A Student Leadership Summit on Propaganda, Hate Speech and Civic Engagement, June 22 – 25, 2011
I was lucky to be able to participate in a fascinating event at the U.S. Memorial Holocaust Museum in Washington, D.C. More than 50 students from 40-plus states came together for a leadership summit. In three days of learning, students gained knowledge about the Holocaust and examined the role of Nazi propaganda in promoting political polarization and a spirit of indifference.
At the heart of the program was a visit to the special exhibit entitled, “State of Deception,” an examination of the Nazi’s use of print, film, broadcasting, and even toys, parades and other media to convey their messages, which sometimes seemed benign and even positive. Students learn that the loudspeaker was a new technology of the time, enabling Hitler to speak to more than 10 million people in over 200 large-scale rallies in a single year. During Hitler’s rise of power, propaganda enabled the Nazi party to gain visibility in a crowded political landscape. Then it was used to consolidate power and exclude Jews and others from the national community. By 1939, propaganda helped create a climate of indifference to the elimination of the Jews and others deemed “undesirable.”
Today, propaganda is a ubiquitous part of everyday life. Truths, half-truths and lies are part of daily discourse in news, advertising and online. Complex issues are simplified and activate our emotions, targeting audiences very precisely in order to influence public opinion. But despite the negative connotation of the term, propaganda has a key role in contemporary life. When it is not deceptive and when people can freely choose to accept or reject the message, propaganda is used for many worthy purposes. Bit since every message comes with a visible (or invisible) agenda, media literacy competencies are more important than ever before.
At the leadership summit, there were many opportunities for reflective discussions; probing questions encouraged students to make connections between the historical past and their own lived experience. Today’s college student leaders have grown up exposed to a wide range of 21st century propaganda in both the militaristic legacy of September 11th and the rise of social media.
“Even though we are surrounded by it in the world of politics, entertainment, news, in the workplace, and even among our family and friends, we are not immune to propaganda,” one student pointed out. “Propaganda has evolved, and it’s perhaps even more effective today.”
In discussing with students the promise and perils of social media, I examined how social media can be used as a means of propaganda and a tool for celebrating hate, as well as a powerful vehicle of civic engagement. Students recognized the power of connecting people through interest-group networks as well as the danger of Facebook “liking” becoming a substitute for genuine political action. They identified the importance of being self-aware and reflective about how their online actions line up with their ethical values.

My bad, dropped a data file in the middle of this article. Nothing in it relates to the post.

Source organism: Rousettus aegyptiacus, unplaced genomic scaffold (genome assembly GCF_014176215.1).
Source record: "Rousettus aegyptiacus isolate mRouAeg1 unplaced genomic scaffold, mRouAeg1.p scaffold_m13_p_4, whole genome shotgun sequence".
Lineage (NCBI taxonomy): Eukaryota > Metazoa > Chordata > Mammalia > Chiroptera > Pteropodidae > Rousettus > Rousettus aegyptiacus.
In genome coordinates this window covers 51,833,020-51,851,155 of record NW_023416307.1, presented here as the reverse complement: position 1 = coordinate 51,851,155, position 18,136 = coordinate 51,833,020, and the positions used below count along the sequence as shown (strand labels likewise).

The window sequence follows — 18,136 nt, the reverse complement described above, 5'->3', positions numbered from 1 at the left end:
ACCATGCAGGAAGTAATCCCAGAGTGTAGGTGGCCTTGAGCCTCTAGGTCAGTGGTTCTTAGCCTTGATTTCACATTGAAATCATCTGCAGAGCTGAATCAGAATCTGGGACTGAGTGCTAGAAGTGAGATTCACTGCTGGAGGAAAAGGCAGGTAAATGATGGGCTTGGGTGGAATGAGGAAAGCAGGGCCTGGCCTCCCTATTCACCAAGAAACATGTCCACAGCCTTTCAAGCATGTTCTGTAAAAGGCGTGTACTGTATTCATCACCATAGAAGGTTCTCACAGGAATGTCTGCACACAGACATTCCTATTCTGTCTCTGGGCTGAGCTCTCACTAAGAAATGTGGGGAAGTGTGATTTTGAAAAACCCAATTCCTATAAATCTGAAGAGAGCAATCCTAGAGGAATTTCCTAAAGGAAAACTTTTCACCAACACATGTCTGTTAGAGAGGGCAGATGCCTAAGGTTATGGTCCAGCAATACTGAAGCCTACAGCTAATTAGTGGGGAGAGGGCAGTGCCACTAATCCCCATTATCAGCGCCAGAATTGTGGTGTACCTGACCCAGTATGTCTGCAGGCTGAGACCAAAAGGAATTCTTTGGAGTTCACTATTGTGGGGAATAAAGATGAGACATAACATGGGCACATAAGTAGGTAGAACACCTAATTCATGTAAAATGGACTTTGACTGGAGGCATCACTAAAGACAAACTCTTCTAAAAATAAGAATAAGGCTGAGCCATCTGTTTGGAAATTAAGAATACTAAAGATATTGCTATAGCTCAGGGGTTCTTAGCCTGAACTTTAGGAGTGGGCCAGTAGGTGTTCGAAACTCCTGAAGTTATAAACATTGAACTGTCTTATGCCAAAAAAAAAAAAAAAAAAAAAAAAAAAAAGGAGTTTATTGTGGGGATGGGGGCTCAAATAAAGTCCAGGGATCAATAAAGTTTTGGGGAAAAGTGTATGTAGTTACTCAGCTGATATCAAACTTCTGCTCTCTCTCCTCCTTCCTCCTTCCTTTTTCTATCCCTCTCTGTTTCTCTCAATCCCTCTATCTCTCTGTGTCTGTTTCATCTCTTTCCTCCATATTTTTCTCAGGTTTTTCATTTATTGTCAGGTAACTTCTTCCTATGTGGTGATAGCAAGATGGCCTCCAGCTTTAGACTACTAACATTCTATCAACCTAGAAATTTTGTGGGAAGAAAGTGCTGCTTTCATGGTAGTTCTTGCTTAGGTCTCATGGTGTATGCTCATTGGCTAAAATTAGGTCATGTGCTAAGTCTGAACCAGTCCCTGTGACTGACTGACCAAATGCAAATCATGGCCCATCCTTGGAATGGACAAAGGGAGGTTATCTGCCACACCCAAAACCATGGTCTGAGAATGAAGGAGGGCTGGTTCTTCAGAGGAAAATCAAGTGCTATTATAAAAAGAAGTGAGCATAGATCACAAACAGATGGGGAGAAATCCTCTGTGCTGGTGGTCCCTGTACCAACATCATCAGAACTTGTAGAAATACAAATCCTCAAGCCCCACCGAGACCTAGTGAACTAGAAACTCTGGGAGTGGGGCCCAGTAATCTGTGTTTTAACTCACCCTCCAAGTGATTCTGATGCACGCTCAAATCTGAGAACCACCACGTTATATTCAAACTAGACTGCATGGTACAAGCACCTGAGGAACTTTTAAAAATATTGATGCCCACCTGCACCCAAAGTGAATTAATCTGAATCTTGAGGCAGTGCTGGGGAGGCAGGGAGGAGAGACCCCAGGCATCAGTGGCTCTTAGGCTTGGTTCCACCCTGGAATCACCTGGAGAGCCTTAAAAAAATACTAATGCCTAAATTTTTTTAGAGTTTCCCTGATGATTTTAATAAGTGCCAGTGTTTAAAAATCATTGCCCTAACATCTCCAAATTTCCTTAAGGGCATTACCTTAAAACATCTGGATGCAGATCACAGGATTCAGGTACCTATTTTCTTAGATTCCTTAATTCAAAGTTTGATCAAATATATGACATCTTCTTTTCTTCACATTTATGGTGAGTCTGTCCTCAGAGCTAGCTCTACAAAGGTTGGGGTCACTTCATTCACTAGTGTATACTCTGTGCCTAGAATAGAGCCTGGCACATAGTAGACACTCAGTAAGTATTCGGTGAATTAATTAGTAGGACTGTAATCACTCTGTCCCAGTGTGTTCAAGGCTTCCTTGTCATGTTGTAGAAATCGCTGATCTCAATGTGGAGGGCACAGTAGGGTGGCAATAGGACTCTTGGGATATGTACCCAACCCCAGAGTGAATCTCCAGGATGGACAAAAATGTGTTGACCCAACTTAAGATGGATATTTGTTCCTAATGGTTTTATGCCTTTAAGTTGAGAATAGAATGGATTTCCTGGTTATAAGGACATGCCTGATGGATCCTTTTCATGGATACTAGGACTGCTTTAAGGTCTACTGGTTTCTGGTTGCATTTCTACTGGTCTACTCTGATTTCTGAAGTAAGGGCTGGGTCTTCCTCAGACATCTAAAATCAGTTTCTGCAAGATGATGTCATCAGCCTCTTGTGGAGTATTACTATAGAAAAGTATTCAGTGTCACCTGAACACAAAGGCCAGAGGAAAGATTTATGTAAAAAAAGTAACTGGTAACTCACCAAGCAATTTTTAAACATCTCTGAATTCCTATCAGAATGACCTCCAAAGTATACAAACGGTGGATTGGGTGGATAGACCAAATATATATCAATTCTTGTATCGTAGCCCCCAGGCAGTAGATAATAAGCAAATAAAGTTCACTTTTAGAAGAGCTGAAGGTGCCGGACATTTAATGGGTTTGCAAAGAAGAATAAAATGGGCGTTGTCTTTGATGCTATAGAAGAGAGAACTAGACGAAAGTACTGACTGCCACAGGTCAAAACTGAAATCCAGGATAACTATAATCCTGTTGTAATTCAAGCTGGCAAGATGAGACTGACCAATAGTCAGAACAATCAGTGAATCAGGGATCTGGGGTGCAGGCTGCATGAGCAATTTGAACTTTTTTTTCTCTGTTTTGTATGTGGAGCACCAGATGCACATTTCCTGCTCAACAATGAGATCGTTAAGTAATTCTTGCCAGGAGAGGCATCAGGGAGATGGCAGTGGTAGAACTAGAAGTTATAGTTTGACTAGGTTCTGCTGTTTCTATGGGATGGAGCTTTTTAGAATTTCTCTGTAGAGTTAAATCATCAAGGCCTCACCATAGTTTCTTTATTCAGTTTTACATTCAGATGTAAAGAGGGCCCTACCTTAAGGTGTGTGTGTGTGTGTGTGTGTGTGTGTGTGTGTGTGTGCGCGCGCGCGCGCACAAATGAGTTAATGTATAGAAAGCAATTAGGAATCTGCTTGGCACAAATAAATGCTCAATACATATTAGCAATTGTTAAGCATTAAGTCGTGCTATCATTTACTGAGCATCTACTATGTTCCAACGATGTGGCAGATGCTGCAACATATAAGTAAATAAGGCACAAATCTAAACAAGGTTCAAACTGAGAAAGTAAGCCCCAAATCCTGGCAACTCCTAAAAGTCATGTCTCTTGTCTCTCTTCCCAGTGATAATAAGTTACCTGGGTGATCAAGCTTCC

Highlights of the program included a conversation with Bob Behr, a Holocaust survivor, who described the psychological pain of growing up and being increasingly alienated from his culture. Benches that said, “For Jews Only” and big signs at the ice cream shop and the municipal pool that read: “Jews not wanted here” created fear and promoted deep-seated feelings of inadequacy. Carl Wilkins, an American missionary who stayed in Rwanda throughout the genocide in order to support the needs of children in a Kigali orphanage, also inspired the hearts of all participants, helping us see both the resilient spirit of the Rwandan people and the flawed thinking at the heart of genocide: the belief that problems can be solved by excluding people. Charles Haynes, Director of the Religious Freedom Education Project at the Newseum, explored the relationship between campus “speech codes” and the First Amendment. Martha Bixby shared her experiences as a leader in the Save Darfur Coalition. Amy Lazarus, Executive Director of the Sustained Dialogue Campus Network, modeled practices that show how “everyday leaders” emerge when dialogue creates trust and respect that inspires new ideas and fresh ways of thinking. And Bill Adair, founder of Politifact, pulled back the curtain on the current spin-centered, media-hyped politics where a sensational soundbite often leaves truth in the dust. Throughout the program, Holocaust Museum Education Initiatives Manager JoAnna Wasserman, along with a team of student leaders, guided participants towards recognizing the heart of leadership: cultivating respect, love, and generosity as a means to create a culture where hate cannot flourish.